Union's evidence in Amazon vote 'could be grounds for overturning election', U.S. Labor Board says

Banners are placed at the Amazon facility as members of a congressional delegation arrive to show their support for workers who will vote on whether to unionize, in Bessemer, Alabama, U.S. March 5, 2021. REUTERS/Dustin Chambers

WASHINGTON, April 28 (Reuters) - Evidence submitted by a retail union that raised objections to Amazon.com Inc's (AMZN.O) conduct at this month's union election in Alabama "could be grounds for overturning the vote", the National Labor Relations Board said on Wednesday.

The labor board has overturned several union elections over the years. In 2016, the board overturned an election the United Steelworks union lost by a decisive vote - a decision criticized by large U.S. business lobbies.

The NLRB will hold a hearing on May 7 to consider objections filed by the Retail Wholesale and Department Store Union (RWDSU), which failed to secure enough votes from Amazon warehouse workers to form a union. The vote count announced on April 9 showed that workers at Amazon's Bessemer, Alabama, warehouse rejected the union by a more than 2-to-1 margin.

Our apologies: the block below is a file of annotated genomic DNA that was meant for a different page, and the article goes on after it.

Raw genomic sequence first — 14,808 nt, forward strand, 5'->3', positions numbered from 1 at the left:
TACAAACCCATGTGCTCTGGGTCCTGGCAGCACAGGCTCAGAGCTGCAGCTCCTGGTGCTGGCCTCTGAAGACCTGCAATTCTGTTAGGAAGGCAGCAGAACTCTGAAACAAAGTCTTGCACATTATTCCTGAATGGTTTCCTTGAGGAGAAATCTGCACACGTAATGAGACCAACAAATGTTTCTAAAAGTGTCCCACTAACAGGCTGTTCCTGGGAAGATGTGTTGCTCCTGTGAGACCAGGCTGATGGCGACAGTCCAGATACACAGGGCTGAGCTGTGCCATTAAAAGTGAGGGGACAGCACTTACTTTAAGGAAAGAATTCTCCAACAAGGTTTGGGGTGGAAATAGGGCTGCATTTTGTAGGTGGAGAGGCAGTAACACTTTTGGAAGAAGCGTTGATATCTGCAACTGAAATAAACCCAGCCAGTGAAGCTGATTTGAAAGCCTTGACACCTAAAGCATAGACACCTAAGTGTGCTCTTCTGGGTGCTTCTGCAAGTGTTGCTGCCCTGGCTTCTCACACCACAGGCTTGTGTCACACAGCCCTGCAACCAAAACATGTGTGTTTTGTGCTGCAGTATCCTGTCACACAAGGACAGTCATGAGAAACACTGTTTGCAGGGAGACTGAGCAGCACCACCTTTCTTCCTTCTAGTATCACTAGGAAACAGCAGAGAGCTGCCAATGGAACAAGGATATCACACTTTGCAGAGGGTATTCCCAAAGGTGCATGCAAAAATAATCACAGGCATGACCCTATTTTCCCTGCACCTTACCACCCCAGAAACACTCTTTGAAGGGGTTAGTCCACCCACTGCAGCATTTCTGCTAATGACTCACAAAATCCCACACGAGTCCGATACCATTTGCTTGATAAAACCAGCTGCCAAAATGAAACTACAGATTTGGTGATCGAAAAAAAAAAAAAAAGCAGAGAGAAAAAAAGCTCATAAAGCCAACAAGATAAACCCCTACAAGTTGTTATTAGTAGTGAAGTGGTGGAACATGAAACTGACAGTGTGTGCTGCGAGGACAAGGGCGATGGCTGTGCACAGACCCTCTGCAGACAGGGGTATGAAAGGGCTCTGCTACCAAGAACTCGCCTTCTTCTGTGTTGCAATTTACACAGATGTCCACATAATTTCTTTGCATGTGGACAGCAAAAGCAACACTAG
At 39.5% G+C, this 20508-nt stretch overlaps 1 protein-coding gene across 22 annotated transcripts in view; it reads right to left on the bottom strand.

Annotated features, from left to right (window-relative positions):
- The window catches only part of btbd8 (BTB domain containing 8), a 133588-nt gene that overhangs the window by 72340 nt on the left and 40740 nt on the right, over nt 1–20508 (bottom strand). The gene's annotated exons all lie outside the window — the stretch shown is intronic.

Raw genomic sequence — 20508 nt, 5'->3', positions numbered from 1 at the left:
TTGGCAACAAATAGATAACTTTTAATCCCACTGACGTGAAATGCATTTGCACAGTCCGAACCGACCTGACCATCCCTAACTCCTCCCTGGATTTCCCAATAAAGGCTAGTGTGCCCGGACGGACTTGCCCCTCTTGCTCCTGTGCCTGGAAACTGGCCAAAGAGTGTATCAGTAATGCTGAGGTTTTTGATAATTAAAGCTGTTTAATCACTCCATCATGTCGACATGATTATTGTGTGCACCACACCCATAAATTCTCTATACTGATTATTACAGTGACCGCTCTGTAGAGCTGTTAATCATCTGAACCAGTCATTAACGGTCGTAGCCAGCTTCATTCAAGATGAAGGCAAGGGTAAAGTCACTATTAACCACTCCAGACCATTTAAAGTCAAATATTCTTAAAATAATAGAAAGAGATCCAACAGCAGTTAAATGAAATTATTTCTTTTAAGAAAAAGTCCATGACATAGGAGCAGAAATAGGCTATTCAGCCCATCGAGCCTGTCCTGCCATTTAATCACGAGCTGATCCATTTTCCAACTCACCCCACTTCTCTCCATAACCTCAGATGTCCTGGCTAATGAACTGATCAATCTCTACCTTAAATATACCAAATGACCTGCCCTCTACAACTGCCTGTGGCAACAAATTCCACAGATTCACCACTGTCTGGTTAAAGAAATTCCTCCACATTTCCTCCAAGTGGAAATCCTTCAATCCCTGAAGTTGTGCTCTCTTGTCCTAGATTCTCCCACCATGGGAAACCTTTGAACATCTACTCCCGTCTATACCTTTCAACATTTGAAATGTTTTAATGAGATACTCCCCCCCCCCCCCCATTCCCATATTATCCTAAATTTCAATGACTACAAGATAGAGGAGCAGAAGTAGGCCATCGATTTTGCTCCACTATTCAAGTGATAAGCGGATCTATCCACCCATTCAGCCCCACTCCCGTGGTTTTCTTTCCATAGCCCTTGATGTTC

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"The evidence submitted by the union in support of its objections could be grounds for overturning the election if introduced at a hearing," the labor board said.

The RWDSU submitted nearly two dozen objections to Amazon's conduct during the election, which it said prevented employees from a "free and uncoerced exercise of choice" on whether to create the company's first U.S. union.

The RWDSU alleged that Amazon's agents unlawfully threatened employees with closure of the warehouse if they joined the union and that the company emailed a warning it would lay off 75% of the proposed bargaining unit because of the union.

Amazon, which has denied the allegations, did not respond to requests for comment.

For much of its history, the NLRB has used its decision-making authority to change labor policy by establishing new precedents. The board has repeatedly overturned cases decided by prior administrations. Under the Trump administration, it overturned cases detrimental to employers which had been decided during the preceding Obama presidency.

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Reporting by Nandita Bose in Washington Editing by Chris Reese

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